There are many variations of gradient descent. You can make your choice by preparing an optimizer for your model. It is not part of the model, but you will use it alongside the model during training. The way you use it includes defining a **loss function** and minimizing the loss function using the optimizer. The loss function will give a **distance score** to tell how far away the model’s output is from your desired output. It compares the output tensor of the model to the expected tensor, which is called the **label** or the **ground truth** in a different context. Because it is provided as part of the training dataset, a neural network model is a supervised learning model.

In PyTorch, you can simply take the model’s output tensor and manipulate it to calculate the loss. But you can also make use of the functions provided in PyTorch for that, e.g.,

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loss_fn = nn.CrossEntropyLoss() loss = loss_fn(output, label) |

In this example, the `loss_fn`

is a function, and `loss`

is a tensor that supports automatic differentiation. You can trigger the differentiation by calling `loss.backward()`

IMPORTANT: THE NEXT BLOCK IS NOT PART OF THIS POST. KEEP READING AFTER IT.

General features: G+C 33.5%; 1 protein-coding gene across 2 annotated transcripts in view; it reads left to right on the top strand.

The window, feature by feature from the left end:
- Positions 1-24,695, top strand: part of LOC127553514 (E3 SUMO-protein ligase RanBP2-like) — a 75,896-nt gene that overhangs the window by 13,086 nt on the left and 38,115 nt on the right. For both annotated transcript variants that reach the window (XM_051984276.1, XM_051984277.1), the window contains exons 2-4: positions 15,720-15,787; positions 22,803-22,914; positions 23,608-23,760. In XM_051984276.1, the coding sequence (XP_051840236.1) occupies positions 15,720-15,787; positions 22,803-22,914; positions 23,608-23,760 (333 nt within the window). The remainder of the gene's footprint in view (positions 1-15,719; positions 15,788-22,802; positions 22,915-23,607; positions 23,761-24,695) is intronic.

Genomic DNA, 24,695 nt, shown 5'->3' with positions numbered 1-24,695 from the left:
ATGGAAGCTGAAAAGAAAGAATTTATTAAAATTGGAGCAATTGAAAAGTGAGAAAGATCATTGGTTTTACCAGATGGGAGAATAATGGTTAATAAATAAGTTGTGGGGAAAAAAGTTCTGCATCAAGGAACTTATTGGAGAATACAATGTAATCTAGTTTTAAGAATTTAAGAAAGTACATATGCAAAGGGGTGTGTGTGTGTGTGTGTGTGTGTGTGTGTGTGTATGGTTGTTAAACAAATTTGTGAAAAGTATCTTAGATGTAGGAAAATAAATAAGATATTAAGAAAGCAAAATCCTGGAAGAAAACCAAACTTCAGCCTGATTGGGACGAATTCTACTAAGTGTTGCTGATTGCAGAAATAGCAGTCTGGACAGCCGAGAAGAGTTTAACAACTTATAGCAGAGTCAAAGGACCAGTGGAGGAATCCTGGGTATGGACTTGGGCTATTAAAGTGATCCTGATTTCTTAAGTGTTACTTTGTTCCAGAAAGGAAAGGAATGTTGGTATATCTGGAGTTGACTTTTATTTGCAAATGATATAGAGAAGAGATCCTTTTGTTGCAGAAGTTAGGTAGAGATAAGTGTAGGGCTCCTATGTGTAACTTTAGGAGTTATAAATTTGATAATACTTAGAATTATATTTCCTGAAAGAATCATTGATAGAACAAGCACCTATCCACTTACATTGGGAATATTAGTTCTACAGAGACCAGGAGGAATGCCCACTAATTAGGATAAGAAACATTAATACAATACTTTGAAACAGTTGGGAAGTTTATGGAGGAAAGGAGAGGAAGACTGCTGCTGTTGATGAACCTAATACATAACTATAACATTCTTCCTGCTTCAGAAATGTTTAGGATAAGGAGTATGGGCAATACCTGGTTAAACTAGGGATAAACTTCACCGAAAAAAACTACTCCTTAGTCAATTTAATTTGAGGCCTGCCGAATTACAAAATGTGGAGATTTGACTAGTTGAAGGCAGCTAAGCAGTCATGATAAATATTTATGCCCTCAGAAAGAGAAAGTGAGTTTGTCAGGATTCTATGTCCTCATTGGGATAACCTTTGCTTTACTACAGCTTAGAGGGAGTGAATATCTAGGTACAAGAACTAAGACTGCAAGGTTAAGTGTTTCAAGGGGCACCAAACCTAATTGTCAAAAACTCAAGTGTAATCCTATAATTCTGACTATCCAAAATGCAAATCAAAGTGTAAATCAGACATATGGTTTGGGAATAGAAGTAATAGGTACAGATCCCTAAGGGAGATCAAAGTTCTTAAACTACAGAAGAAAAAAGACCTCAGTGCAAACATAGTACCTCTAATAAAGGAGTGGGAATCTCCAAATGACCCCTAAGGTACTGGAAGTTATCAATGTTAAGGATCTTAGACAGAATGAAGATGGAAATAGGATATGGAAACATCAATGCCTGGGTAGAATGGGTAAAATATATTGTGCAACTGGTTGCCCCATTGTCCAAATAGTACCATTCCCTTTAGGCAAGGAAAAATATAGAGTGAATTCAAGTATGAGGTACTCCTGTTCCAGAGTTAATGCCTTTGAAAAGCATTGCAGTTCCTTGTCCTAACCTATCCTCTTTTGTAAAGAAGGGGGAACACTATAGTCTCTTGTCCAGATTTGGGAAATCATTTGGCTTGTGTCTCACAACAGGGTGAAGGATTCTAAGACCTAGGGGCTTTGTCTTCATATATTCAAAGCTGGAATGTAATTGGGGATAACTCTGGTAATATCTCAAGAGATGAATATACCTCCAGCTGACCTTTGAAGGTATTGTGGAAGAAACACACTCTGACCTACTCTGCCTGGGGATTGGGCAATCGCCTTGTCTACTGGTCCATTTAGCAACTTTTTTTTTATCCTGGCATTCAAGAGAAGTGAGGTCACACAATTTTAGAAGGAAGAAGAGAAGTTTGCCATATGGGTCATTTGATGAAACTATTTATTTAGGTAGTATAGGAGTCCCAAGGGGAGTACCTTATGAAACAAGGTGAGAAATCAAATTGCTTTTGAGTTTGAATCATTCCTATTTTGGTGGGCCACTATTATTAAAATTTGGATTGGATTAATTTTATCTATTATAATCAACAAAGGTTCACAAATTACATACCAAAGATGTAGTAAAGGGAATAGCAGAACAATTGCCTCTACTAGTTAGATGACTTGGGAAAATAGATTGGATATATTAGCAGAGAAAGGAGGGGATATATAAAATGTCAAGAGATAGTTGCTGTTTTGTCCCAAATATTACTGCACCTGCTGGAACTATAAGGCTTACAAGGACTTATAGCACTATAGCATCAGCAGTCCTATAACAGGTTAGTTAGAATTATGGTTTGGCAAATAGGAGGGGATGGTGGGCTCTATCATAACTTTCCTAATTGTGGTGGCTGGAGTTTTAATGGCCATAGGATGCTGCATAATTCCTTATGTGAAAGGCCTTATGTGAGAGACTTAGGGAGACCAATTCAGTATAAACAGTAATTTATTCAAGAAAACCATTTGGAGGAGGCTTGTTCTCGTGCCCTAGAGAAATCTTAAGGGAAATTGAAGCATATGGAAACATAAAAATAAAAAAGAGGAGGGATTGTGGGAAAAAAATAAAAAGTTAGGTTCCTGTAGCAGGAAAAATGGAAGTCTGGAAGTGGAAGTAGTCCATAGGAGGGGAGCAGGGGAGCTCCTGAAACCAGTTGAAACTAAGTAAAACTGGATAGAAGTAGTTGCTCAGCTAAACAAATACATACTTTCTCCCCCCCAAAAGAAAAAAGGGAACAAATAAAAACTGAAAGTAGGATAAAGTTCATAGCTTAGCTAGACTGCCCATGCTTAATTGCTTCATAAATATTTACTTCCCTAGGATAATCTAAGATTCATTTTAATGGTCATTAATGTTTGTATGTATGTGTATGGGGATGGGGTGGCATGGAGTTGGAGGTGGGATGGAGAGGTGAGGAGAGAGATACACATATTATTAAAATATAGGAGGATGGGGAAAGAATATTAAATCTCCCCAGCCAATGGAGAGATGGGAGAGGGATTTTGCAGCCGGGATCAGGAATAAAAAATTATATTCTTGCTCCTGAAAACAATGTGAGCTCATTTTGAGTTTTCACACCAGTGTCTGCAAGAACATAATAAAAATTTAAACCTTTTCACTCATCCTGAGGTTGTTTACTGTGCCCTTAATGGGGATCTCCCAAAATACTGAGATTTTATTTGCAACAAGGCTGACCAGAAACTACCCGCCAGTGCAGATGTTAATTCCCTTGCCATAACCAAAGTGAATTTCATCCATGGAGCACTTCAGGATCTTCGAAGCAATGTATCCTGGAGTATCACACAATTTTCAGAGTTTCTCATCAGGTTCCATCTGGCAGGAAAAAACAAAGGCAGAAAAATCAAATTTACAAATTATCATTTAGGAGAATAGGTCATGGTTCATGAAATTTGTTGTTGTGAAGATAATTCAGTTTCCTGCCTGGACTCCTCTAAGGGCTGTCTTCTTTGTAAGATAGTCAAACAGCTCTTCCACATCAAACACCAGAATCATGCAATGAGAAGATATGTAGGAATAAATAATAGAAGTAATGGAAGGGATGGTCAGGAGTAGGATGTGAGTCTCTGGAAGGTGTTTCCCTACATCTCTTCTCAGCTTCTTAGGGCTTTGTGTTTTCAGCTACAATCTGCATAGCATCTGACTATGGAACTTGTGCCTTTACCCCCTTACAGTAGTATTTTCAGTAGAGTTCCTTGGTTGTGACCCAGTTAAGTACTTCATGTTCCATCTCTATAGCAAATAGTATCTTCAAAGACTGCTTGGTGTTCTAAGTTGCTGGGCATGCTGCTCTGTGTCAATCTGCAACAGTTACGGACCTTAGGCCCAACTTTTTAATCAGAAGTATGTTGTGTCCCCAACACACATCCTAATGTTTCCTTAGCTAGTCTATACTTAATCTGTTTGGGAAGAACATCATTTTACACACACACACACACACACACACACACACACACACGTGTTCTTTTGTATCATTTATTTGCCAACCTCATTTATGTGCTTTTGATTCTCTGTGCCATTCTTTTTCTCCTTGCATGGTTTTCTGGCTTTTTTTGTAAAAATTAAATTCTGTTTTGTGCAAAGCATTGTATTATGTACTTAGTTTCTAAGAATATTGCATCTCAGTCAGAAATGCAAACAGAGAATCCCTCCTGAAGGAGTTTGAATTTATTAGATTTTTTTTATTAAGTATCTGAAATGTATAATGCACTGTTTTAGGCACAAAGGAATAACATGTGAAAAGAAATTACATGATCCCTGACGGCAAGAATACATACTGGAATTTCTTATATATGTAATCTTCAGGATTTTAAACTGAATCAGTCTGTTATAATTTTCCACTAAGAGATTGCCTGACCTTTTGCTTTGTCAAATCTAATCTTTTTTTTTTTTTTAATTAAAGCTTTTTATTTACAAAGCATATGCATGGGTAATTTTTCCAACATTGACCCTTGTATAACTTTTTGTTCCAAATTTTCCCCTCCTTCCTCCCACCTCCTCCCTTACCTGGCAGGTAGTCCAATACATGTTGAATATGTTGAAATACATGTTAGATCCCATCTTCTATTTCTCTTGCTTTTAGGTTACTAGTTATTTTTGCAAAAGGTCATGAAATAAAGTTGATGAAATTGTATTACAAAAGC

.

Below are some common loss functions in PyTorch:

`nn.MSELoss()`

: Mean square error, useful in regression problems`nn.CrossEntropyLoss()`

: Cross entropy loss, useful in classification problems`nn.BCELoss()`

: Binary cross entropy loss, useful in binary classification problems

Creating an optimizer is similar:

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optimizer = torch.optim.Adam(model.parameters(), lr=0.001) |

All optimizers require a list of all parameters that it needs to optimize. It is because the optimizer is created outside the model, and you need to tell it where to look for the parameters (i.e., model weights). Then, the optimizer will take the gradient as computed by the `backward()`

function call and apply it to the parameters based on the optimization algorithm.

This is a list of some common optimizers:

`torch.optim.Adam()`

: The Adam algorithm (adaptive moment estimation)`torch.optim.NAdam()`

: The Adam algorithm with Nesterov momentum`torch.optim.SGD()`

: Stochastic gradient descent`torch.optim.RMSprop()`

: The RMSprop algorithm

You can find a list of all provided loss functions and optimizers in PyTorch’s documentation. You can learn about the mathematical formula of each optimization algorithm on the respective optimizers’ page in the documentation.

## Model Training and Inference

PyTorch doesn’t have a dedicated function for model training and evaluation. A defined model by itself is like a function. You pass in an input tensor and get back the output tensor. Therefore, it is your responsibility to write the training loop. A minimal training loop is like the following:

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for n in range(num_epochs): y_pred = model(X) loss = loss_fn(y_pred, y) optimizer.zero_grad() loss.backward() optimizer.step() |